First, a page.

11. ^ "Battle of Heilsberg (Lidzbark) 1807 : Napoleon : Bennigsen : Schlacht : Bataille". Retrieved 21 September 2021.
  12. ^ Nafziger, George. "Russian Order of Battle at Friedland: 14 June 1807" (PDF). United States Army Combined Arms Center. Retrieved 24 September 2021.
  13. ^ a b c d Zvegintsov, pp. 426–429
  14. ^ Smith, Napoleonic Wars Data Book, p. 259
  15. ^ Nafziger, George. "Russian Army Beginning of Finnish Operations: 3 March 1808" (PDF). United States Army Combined Arms Center. Retrieved 24 September 2021.
  16. ^ Nafziger, George. "Russian Army in Finland: 20 March 1808" (PDF). United States Army Combined Arms Center. Retrieved 24 September 2021.
  17. ^ "Four Actions in Finland during the Russian-Swedish War of 1808-09". Retrieved 24 September 2021.
  18. ^ Treaty of Frederikshamn
  19. ^ "Русская армия в июне 1812 года". Retrieved 26 September 2021.
  20. ^ "Russian Army in 1812". Retrieved 26 September 2021.
  21. ^ a b Smith, Napoleonic Wars Data Book, p. 408
  22. ^ "Русская армия в июне 1812 года". Retrieved 2 October 2021.
  23. ^ a b c d "Ratsuväki ja Lappeenranta autonomian aikana". Retrieved 20 September 2021.
  24. ^ a b "Красильников Олег Юрьевич. Финская кавалерия". Retrieved 20 September 2021.
  25. ^ "Hei Hoplaa! - Historiaa - Suomen Rakuunarykmentti". Retrieved 20 September 2021.
  26. ^ a b c d "20-й драгунский Финляндский полк — Офицеры русской императорской армии". Retrieved 19 September 2021.
  27. ^ a b c d e f g "20-й драгунский Финляндский полк :: Воинские части Первой мировой войны". Retrieved 19 September 2021.
  28. ^ a b c Handbook, pp. 53–54
  29. ^ a b c d e "20-й драгунский Финляндский полк". Retrieved 19 September 2021.
  30. ^ a b c Kersnovsky, Volume III, Chapter XII
  31. ^ a b c d North, pp. 142–143
  32. ^ a b Handbook, pp. 60–61
  33. ^ a b Handbook, p. 278
  34. ^ Handbook, Plate 6
  35. ^ Handbook, pp. 54, 220–221, 235, 242
  36. ^ Handbook, pp. 273–273
  37. ^ Handbook, pp. 146, 149–150
  38. ^ Kersnovsky, Volume III, Chapter XV
  39. ^ a b Kersnovsky, Volume IV, Chapter XV
  40. ^ "Митавская операция :: Первая мировая война". Retrieved 19 September 2021.
  41. ^ "Драгунские полки | База данных "Путеводители по российским архивам"". Retrieved 26 September 2021.
  42. ^ "ВОЕННАЯ ЛИТЕРАТУРА --[ Мемуары ]-- Шкуро А. Г. Записки белого партизана". Retrieved 19 September 2021.

References edit

  • Kersnovsky, Anton Antonovich (1936). История русской армии. Vol. III: застой до Великой войны. Paris, France.{{cite book}}: CS1 maint: location missing publisher (link)
  • Kersnovsky, Anton Antonovich (1938). История русской армии. Vol. IV: Великая война до конца. Paris, France.{{cite book}}: CS1 maint: location missing publisher (link)
  • Zvegintsov, Vladimir Vladimirovich (1973). "IV: 1801–1825". Хронология русской армии: 1700–1917. Paris, France.{{cite book}}: CS1 maint: location missing publisher (link)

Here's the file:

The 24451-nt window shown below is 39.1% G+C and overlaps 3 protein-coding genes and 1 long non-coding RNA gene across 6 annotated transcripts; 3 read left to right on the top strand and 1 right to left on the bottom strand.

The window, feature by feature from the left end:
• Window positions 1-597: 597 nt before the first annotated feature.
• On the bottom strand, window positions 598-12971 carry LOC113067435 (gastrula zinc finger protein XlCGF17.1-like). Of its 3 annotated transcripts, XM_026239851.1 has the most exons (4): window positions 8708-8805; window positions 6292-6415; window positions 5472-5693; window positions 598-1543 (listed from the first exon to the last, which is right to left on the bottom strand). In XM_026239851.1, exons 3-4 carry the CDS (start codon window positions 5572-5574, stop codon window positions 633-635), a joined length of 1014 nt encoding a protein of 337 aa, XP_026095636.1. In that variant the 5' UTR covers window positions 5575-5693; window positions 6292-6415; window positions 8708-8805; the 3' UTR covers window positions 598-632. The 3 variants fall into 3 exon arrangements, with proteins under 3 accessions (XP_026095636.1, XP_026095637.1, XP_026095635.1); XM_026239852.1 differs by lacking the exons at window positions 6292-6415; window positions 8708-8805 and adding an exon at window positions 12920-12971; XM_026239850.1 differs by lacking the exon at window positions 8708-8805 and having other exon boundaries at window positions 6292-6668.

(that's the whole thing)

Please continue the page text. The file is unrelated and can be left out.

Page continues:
• Zvegintsov, Vladimir Vladimirovich (1979). "V: 1825–1855". Хронология русской армии: 1700–1917. Paris, France.{{cite book}}: CS1 maint: location missing publisher (link)
  • Zvegintsov, Vladimir Vladimirovich (1978). "VI: 1855–1881". Хронология русской армии: 1700–1917. Paris, France.{{cite book}}: CS1 maint: location missing publisher (link)
  • Zvegintsov, Vladimir Vladimirovich (1980). "VII: 1881–1917". Хронология русской армии: 1700–1917. Paris, France.{{cite book}}: CS1 maint: location missing publisher (link)
  • Chandler, David G. (2009). The Campaigns of Napoleon: The Mind and Method of History's Greatest Soldier. New York City, New York, United States of America: Sribner. ISBN 978-1439131039. OCLC 1085168952.
  • Smith, Digby (1998). The Greenhill Napoleonic wars data book. London Mechanicsburg, PA: Greenhill Books Stackpole Books. ISBN 978-1-85367-276-7. OCLC 37616149.
  • Smith, Digby (2006). An illustrated encyclopedia of uniforms of the Napoleonic wars : an expert, in-depth reference to the officers and soldiers of the revolutionary and Napoleonic period, 1792-1815. London Lanham, Md: Lorenz North American agent/distributor, National Book Network. ISBN 978-0-7548-1571-6. OCLC 60320422.
  • Handbook for the Imperial Russian Army in 1914. London, United Kingdom: War Office. 1913.
  • North, Jonathan (2011). An Illustrated Encyclopedia of Uniforms of World War I: An expert guide to the uniforms of Britain, France, Russia, America, Germany, and Austria-Hungary, with additional detail on the armies of Portugal, Belgium, Italy, Serbia, the Ottomans, Japan, and more. Wigston, Leicestershire, United Kingdom: Lorenz Books. ISBN 978-0754823407. OCLC 951700567.